The renaming commission had said that “ideally” its recommendations would have “some affiliation” with either the state where the base is located or its mission. Several proponents of Eisenhower’s selection characterized his relationship with Fort Gordon as extensive, but historical accounts suggest otherwise.
Eisenhower’s first visit to the post was on his 29th and final trip to Augusta as president, an exception to his preference for avoiding military ceremonies during his golf outings. Records maintained by his presidential library and other archives indicate he officially visited Fort Gordon only once more, in 1965, to receive medical care after suffering a heart attack while at Augusta National.
Eisenhower died in 1969. In choosing him, the commission disregarded its own list of finalists representing some of the most distinguished soldiers in Army history.
Jose Lopez, born in Mexico, used a machine gun to cut down about 100 Germans assaulting his position during World War II.
Humbert Versace, of Puerto Rican descent, was captured by Vietnamese forces and held for two years. He repeatedly tried to escape and defied his captors by singing “God Bless America.” He was later executed.
Both were recognized with a Medal of Honor, the nation’s highest award for combat valor.
Other finalists were nods to Fort Gordon’s communication mission. Charles Chibitty, a Comanche, trained at then-Camp Gordon and later landed at Utah Beach on D-Day, transmitting unbreakable messages in his native tongue. Emmett Paige Jr. became the first Black general in the Signal Corps.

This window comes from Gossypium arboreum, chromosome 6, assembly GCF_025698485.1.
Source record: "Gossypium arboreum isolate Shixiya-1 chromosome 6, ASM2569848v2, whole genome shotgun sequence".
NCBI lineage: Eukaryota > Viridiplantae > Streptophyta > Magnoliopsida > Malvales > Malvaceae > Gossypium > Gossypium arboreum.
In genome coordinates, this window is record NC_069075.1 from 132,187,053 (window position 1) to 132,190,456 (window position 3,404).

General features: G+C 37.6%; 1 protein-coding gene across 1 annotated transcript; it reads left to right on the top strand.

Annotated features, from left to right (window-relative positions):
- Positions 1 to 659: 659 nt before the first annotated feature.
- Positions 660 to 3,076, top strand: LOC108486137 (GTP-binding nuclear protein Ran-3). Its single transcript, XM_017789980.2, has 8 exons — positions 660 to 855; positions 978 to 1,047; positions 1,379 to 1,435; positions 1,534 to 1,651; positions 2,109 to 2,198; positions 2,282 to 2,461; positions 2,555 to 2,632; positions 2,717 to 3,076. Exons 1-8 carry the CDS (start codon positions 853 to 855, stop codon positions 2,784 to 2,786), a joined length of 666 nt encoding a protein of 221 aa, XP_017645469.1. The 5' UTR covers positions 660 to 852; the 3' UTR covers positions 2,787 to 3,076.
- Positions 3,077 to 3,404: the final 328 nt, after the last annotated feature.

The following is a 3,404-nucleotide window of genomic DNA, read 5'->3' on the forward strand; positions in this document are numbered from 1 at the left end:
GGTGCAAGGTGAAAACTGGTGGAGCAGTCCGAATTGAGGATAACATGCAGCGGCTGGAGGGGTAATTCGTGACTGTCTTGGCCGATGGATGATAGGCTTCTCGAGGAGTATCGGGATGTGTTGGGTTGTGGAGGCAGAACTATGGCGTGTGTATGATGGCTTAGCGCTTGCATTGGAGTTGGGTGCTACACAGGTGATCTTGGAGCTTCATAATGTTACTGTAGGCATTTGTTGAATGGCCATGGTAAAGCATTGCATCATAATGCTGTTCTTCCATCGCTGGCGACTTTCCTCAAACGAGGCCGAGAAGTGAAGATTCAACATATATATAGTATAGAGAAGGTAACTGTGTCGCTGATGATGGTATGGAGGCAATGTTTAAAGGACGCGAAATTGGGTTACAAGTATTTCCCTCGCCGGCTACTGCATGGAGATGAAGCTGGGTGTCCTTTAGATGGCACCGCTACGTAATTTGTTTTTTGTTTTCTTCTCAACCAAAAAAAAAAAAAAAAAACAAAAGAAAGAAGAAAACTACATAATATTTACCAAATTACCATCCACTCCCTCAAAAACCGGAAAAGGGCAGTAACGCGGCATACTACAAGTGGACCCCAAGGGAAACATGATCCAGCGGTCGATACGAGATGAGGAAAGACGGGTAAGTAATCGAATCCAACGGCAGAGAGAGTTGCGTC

The shortlist included William Bryant, a Black Special Forces soldier posthumously awarded the Medal of Honor following a 34-hour fight to defend his camp from an onslaught by Vietnamese forces; Mildred Kelly, the first Black woman to attain the rank of sergeant major; and Freddie Stowers, a Black corporal who in World War I took command after more-senior leaders had been killed and led a ferocious charge against the enemy until he too fell.
The nine installations slated for rebranding were built during the first half of the 20th century in former Confederate states — Alabama, Georgia, Louisiana, North Carolina, Texas and Virginia — and each was christened with input from segregationists who lionized the South’s fight to preserve slavery.
Congress created the renaming commission over objections from some Republicans, including then-President Donald Trump, who viewed such change as an affront to “Great American Heritage.” Retired Adm. Michelle Howard, a Black woman and the Navy’s first female four-star officer, was made the group’s chair.
Four of the commission’s nine base-renaming recommendations, announced in May, would for the first time bestow such an honor on women and African Americans. The selections also include a Native American and a barrier-breaking Hispanic general.
Fort Bragg in North Carolina is set to be reflagged as Fort Liberty, the only proposed change that does not recognize an individual — and the only other instance where community members diverged from the commission’s slate of finalists.